Starting with human lungs from a tissue bank, the scientists identified lung stem cells by looking for particular markers. Then they did tests to demonstrate those cells had the essential qualities of stem cells: they could make copies of themselves and also give rise to many different types of cells in the lung. They inserted the human cells into injured mouse lungs and found that the cells replaced the injured tissue, generating multiple types of cells that grew into the intricate structure of lungs.

    In the lung, “there are several cells which have been claimed to possess the properties of stem cells, but don’t have the biological characteristics,’’ said Dr. Piero Anversa, a professor of medicine at the Brigham and coauthor of the study. “What we have found is . . . rather unexpected and seems to be, at least in the initial study, powerful.’’

    Dr. Joseph Loscalzo, chair of the Brigham department of medicine and also a coauthor of the study, said the team had not yet been able to determine whether the new tissue in the mouse lungs was functional.

    The next step, he said, was to try the approach in animals whose lungs have been injured in ways similar to the damage that occurs in human lung diseases.

    Scientists not involved in the work said the study was important but that it would be essential for the experiment to be repeated.

    The paper is “addressing an important problem; it’s daring in its conclusions,’’ said Dr. Kenneth Chien, a stem cell biologist at Massachusetts General Hospital and the Harvard Stem Cell Institute. “At the same time, the technology being used has its own inherent limitations, which may make it difficult to draw firm conclusions and has led to difficulties in others easily replicating the work of the group.’’

    Anversa’s work has fired vigorous debate among stem cell scientists before. A paper from his lab in 2001 found that bone marrow stem cells could transdifferentiate, giving rise to cells that could repair the heart. That work has been controversial, with some scientists disputing the validity of the findings.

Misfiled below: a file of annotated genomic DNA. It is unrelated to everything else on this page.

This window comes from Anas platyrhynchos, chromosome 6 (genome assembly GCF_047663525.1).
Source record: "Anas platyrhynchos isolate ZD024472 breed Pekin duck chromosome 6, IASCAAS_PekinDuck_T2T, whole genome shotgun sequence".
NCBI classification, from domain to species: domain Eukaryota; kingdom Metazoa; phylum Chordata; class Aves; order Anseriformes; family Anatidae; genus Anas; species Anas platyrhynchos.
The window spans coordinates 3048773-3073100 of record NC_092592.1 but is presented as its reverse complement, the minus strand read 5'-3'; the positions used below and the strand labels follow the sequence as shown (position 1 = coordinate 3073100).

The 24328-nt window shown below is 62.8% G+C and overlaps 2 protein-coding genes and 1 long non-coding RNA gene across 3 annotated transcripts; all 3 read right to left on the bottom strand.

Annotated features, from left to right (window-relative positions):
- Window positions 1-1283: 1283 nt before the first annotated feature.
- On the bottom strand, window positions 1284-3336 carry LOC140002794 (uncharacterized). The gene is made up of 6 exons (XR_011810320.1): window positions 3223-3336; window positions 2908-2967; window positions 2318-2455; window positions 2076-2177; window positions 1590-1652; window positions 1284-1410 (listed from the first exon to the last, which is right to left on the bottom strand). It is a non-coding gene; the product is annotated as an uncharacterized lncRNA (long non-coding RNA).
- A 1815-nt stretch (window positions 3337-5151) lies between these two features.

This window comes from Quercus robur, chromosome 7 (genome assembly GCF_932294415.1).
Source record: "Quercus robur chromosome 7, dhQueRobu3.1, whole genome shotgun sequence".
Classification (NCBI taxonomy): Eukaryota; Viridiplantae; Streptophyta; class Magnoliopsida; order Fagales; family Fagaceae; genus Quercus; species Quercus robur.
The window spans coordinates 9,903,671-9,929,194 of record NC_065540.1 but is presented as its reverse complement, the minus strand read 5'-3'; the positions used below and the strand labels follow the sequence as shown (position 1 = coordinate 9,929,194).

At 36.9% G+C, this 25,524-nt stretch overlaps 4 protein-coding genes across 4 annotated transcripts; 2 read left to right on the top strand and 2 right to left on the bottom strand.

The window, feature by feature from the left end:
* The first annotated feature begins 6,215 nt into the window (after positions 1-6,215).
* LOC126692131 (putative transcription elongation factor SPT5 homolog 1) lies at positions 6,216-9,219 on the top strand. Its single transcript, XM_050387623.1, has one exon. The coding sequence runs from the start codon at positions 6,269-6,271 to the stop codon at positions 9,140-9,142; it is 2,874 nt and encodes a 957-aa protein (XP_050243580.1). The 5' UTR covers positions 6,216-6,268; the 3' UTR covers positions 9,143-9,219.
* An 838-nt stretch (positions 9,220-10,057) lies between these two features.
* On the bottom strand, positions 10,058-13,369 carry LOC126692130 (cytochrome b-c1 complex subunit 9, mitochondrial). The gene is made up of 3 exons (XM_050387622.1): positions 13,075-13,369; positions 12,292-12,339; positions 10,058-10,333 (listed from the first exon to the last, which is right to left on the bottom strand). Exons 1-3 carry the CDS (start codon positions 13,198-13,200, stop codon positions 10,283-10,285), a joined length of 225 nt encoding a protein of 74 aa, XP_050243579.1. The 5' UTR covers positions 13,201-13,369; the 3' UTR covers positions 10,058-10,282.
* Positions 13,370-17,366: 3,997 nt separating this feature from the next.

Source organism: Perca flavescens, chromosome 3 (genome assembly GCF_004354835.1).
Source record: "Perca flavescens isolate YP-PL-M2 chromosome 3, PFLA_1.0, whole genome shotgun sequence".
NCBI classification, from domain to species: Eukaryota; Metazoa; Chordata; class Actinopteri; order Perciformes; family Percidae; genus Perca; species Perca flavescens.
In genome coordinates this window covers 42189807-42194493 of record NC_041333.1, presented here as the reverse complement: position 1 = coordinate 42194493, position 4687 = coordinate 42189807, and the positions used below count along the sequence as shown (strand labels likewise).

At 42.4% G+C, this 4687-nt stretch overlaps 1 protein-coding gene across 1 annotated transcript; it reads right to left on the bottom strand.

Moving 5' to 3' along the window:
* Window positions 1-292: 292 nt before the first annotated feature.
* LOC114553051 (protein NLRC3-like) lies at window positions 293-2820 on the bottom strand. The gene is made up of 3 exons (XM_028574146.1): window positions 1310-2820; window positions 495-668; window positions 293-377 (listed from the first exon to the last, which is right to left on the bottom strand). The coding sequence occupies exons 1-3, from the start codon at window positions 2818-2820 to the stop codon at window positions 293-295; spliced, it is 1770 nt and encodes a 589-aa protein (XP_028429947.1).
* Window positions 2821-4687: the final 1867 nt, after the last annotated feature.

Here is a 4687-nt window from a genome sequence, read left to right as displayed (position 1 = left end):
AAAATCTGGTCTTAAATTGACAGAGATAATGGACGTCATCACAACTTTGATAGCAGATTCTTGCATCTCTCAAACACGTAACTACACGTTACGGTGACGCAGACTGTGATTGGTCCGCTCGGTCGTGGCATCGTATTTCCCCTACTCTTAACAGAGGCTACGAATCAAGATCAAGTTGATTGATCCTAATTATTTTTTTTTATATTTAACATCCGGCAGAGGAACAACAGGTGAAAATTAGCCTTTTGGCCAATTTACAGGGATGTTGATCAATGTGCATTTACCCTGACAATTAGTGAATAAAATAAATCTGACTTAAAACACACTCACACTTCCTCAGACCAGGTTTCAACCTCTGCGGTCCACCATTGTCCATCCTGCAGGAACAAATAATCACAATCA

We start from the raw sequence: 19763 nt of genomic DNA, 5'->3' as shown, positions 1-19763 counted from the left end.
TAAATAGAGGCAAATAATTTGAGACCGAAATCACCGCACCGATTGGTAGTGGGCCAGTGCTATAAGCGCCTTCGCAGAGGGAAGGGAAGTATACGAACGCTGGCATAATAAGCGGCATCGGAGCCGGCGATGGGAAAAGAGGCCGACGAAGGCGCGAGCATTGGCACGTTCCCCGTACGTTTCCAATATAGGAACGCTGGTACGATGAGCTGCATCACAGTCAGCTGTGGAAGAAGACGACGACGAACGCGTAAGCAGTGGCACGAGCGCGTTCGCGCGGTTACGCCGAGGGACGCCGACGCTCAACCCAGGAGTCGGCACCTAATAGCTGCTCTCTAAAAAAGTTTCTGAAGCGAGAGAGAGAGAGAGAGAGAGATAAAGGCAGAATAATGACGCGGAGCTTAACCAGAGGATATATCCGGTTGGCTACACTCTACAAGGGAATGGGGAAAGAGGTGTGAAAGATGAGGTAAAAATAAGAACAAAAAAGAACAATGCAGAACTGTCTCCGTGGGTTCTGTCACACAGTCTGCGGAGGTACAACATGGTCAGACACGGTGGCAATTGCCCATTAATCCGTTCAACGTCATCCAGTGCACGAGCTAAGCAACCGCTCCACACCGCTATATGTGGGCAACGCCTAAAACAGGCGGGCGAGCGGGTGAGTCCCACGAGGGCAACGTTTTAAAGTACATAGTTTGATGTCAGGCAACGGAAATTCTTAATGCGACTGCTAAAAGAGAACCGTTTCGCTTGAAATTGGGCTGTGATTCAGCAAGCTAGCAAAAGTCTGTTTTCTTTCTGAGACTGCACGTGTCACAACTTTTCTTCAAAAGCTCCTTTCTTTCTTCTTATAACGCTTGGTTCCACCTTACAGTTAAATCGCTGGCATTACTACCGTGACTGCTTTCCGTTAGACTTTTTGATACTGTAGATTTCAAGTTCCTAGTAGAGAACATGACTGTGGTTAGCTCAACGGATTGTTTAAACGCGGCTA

The editorial noted that the find has tremendous potential but also that there are many unanswered questions.

    “If this is true, the identification of these stem cells promises to overcome one of the major hurdles in human lung generation,’’ Chapman wrote. “In spite of the many major uncertainties that presage translation of the current results into applications in the clinical arena, these new findings should energize the field.’’

    Several scientists said one way to follow up the study would be to use genetic markers to trace whether that particular stem cell gives rise to the other cells.

    For example, Carla Kim, an assistant professor at Children’s Hospital Boston who focuses on lung stem cells, said that after finding a stem cell in the mouse lung that her group thinks gives rise to epithelial cells that line the airways and air spaces, her group has been using genetic markers to unequivocally demonstrate that the stem cells were the source of the new cells.

    Doing that type of genetic tracing method could help answer some of the questions that will be generated by the new finding.

    The new paper will, scientists predicted, generate new interest in the field and spur further research.

    “I think it’s a remarkable paper in many ways; it opens up a whole field,’’ said Dr. Alan Fine, a professor and lung biologist at Boston University School of Medicine. “I think the field will be advanced once some of these studies can be done in mice and be reproduced.’’

    Carolyn Y. Johnson can be reached at
    First treatment in 2007. Pioneering ever since.